Rating: The Good – 84.1 Genre: Martial Arts Duration: 99 mins Director: Stephen Chow Stars: Stephen Chow, Wah Yuen, Qiu Yuen
Nothing will prepare you for the breadth of imagination, style, emotion, fight choreography, and just plain good story telling that Kung Fu Hustle serves up without interruption for 95 minutes. Writer/director/star/stunt man Stephen Chow is the best kept secret in the world of martial arts movie making. With his mind-boggling talent, he should be held in the same esteem as Quentin Tarantino but few outside the fans of the genre are aware of just how good this guy is. Chow leads the cast as a petty criminal determined to make a name for himself in a world of quirky yet powerful gangsters. However, things take a turn for the surreal when circumstances bring him to a tenement block on the outskirts of the city where the inhabitants are protected by an overbearing landlady and her husband, a couple who have more to them than meets the eye.
Chow’s characters inhabit a strange Kafkaesque world of Eastern noir where the traditional martial arts concept is injected with steroids. Super-fighters emerge when you’re least expecting it and do battle in some of the most innovative showdowns the medium has offered. This is the essence of a martial arts movie, a celebration of bold concepts, graceful momentum, and some thunderously good fight scenes. Surprisingly however, the story is just as good. Chow’s character is truly hilarious as he bumbles through the early scenes but undergoes real change as the story progresses. The film comes alive when the camera is on him and we’re rooting him for him all the way. There’s even a romantic angle thrown in that works a treat, allowing Chow to tie the whole thing together in a most satisfying fashion. There’s nothing about this masterpiece that isn’t fresh and inspiring and it’ll have you laughing and exhilarated from the first frame to the last.
Rating: The Good – 88.9 Genre: Comedy Duration: 98 mins Director: Harold Ramis Stars: Bill Murray, Chevy Chase, Rodney Dangerfield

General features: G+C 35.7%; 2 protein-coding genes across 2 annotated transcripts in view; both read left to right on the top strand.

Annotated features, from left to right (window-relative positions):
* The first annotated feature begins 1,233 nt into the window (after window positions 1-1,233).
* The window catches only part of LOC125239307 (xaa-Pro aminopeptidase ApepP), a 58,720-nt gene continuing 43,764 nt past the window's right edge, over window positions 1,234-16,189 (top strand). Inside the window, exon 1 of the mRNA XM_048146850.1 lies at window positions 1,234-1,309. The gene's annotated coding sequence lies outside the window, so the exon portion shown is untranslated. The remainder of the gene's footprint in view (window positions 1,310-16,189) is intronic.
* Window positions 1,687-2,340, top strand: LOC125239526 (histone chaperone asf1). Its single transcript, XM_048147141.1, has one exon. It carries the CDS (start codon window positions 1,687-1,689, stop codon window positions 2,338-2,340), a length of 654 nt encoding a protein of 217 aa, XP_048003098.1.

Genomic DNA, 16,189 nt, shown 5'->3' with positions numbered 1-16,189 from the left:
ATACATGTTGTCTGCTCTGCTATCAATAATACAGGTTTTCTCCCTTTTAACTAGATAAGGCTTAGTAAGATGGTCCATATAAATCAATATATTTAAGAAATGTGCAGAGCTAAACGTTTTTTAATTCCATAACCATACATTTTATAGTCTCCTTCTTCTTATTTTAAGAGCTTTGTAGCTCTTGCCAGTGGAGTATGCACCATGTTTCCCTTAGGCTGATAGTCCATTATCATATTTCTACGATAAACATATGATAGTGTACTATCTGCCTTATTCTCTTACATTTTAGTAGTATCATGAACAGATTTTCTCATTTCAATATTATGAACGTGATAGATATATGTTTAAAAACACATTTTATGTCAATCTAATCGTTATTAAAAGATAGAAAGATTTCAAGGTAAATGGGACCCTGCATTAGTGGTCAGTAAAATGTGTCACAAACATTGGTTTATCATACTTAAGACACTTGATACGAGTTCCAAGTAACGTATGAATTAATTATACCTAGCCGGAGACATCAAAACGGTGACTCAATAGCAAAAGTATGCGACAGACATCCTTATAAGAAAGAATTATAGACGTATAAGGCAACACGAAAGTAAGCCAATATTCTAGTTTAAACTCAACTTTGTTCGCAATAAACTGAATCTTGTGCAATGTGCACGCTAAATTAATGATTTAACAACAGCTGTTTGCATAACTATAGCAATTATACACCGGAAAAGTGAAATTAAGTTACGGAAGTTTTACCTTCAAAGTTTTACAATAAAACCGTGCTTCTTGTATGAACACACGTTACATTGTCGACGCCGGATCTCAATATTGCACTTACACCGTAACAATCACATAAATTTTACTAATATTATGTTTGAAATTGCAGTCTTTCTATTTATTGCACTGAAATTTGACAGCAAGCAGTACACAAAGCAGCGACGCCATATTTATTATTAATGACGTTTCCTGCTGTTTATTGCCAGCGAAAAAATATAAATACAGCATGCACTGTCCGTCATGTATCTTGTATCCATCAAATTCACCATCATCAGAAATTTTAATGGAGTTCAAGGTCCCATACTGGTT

If Caddyshack was merely a reflection of the sum of its parts, those parts (top comedic actors, original premise, tremendous script, outstanding soundtrack, and a great comedy director) are of such high quality that the film would still rank as a comedy classic. However, the film transcends the sum of those parts to become one of the most enjoyable movie watching experiences. Set in the hilarious Bushwood Country Club, the movie follows its caddies, the rich eccentrics they caddy for, and the various staff including its unstable groundskeeper as they go about their ridiculous daily business. Michael O’Keefe is perfect in the lead as the likable but cheeky Danny Noonan but this movie is as much if not more about the supporting cast of comedic heavyweights. Ted Knight is a riot as Judge Smails, Rodney Dangerfield finds the perfect vehicle for his unique brand of humour (“hey lady, you wanna make 14 dollars the hard way?”) while Chevy Chase’s Ty Webb is Chase at his skewed and improvisational best. Best of all though is Murray as the deranged groundskeeper Carl. This is easily one of his best performances and one of the most off the wall eccentric characters you’ll find in any film. From his “kill all the golfers” line to “you wore green so you could hide” Murray will have you howling with laughter for the full 90 mins and beyond. The quantifiable magic that occurs when every aspect of a movie comes together in perfect harmony is something we rarely encounter in life so let’s just be eternally thankful that Caddyshack is with us. “In the words of Jean Paul Sartre: au revoir”.
Rating: The Good – 87.4 Genre: Satire, War Duration: 116 mins Director: Robert Altman Stars: Donald Sutherland, Elliott Gould, Tom Skerritt